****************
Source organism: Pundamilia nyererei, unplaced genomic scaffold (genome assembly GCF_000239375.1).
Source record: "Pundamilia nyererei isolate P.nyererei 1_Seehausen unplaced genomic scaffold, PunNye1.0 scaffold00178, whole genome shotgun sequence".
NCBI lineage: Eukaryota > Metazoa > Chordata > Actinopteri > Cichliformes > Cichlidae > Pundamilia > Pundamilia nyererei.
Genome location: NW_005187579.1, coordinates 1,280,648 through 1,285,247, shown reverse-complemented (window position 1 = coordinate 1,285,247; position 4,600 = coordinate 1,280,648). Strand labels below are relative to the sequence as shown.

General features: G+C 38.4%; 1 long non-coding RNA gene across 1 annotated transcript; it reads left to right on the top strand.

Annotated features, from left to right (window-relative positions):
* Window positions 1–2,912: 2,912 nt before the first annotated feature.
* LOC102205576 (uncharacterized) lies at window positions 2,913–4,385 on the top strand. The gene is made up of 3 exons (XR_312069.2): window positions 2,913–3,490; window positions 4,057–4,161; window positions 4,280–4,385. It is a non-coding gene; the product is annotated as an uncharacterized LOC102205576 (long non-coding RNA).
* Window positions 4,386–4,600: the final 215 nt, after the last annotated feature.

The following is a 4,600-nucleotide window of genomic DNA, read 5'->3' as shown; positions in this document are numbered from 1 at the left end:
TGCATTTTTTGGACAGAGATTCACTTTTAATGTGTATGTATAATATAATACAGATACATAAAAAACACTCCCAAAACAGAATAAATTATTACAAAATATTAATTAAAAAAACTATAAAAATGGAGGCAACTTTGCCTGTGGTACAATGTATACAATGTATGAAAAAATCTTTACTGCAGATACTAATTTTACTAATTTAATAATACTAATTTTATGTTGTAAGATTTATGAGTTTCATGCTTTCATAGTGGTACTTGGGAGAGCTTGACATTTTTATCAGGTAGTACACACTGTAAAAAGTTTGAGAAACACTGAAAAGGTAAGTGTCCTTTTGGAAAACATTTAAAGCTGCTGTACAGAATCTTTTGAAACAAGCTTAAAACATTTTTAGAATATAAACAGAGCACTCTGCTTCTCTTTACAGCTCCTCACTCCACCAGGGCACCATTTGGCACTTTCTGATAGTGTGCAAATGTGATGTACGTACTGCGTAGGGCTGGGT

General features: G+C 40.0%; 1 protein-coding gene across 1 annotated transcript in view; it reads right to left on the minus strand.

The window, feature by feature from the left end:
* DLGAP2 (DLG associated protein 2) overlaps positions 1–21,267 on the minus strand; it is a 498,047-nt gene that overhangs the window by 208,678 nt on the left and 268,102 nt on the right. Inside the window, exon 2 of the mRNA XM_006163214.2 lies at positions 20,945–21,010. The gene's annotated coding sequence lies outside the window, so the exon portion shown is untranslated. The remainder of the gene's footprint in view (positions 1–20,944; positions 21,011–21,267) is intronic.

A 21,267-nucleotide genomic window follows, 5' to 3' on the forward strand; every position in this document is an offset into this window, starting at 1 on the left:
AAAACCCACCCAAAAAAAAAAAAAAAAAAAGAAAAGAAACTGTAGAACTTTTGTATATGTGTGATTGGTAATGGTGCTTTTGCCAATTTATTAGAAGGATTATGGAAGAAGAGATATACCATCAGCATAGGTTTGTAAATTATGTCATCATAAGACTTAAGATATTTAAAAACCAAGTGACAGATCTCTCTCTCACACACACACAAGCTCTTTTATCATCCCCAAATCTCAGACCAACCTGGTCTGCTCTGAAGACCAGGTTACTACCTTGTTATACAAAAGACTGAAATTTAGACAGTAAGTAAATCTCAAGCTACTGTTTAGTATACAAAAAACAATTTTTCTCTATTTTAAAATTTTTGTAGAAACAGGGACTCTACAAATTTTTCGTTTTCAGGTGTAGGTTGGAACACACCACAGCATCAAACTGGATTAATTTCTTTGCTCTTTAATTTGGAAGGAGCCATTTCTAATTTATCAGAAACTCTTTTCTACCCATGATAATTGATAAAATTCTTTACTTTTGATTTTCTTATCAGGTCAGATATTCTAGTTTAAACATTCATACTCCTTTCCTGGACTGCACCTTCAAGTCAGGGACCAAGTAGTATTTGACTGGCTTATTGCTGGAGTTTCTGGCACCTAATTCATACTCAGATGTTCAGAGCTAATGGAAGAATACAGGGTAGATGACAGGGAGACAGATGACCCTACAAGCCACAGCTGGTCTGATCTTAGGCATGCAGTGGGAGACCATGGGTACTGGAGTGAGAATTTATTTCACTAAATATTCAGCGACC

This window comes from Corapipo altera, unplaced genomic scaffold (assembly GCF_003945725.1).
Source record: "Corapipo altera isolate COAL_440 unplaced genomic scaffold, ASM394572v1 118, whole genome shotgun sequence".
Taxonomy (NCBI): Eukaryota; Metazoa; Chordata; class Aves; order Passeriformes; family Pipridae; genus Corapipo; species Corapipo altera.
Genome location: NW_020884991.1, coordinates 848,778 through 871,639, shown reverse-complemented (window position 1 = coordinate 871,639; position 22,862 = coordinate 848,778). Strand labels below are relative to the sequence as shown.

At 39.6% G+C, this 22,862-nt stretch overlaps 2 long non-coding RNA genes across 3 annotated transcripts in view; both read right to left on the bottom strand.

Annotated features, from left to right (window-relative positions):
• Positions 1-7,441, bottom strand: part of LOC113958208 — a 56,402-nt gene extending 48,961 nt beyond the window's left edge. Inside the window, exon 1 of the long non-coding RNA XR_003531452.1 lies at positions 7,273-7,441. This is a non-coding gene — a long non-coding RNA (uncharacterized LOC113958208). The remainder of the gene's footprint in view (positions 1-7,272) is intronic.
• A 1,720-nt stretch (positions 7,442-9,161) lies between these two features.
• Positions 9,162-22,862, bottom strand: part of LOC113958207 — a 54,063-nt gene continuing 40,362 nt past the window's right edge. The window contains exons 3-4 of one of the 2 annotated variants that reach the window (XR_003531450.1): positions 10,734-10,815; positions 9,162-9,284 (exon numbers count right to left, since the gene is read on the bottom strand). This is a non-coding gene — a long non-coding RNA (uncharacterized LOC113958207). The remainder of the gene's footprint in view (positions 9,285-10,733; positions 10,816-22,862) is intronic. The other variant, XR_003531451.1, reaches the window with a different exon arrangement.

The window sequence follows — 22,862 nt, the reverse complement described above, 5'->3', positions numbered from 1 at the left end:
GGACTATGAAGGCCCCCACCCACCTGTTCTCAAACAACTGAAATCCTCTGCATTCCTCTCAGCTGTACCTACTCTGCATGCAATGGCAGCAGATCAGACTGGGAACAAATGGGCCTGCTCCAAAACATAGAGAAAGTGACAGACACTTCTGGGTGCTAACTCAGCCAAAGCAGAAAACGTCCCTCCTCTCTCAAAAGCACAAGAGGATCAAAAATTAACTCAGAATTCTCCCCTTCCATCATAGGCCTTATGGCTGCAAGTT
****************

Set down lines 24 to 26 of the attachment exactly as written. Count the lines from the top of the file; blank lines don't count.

• A 1,720-nt stretch (positions 7,442-9,161) lies between these two features.
• Positions 9,162-22,862, bottom strand: part of LOC113958207 — a 54,063-nt gene continuing 40,362 nt past the window's right edge. The window contains exons 3-4 of one of the 2 annotated variants that reach the window (XR_003531450.1): positions 10,734-10,815; positions 9,162-9,284 (exon numbers count right to left, since the gene is read on the bottom strand). This is a non-coding gene — a long non-coding RNA (uncharacterized LOC113958207). The remainder of the gene's footprint in view (positions 9,285-10,733; positions 10,816-22,862) is intronic. The other variant, XR_003531451.1, reaches the window with a different exon arrangement.

The window sequence follows — 22,862 nt, the reverse complement described above, 5'->3', positions numbered from 1 at the left end: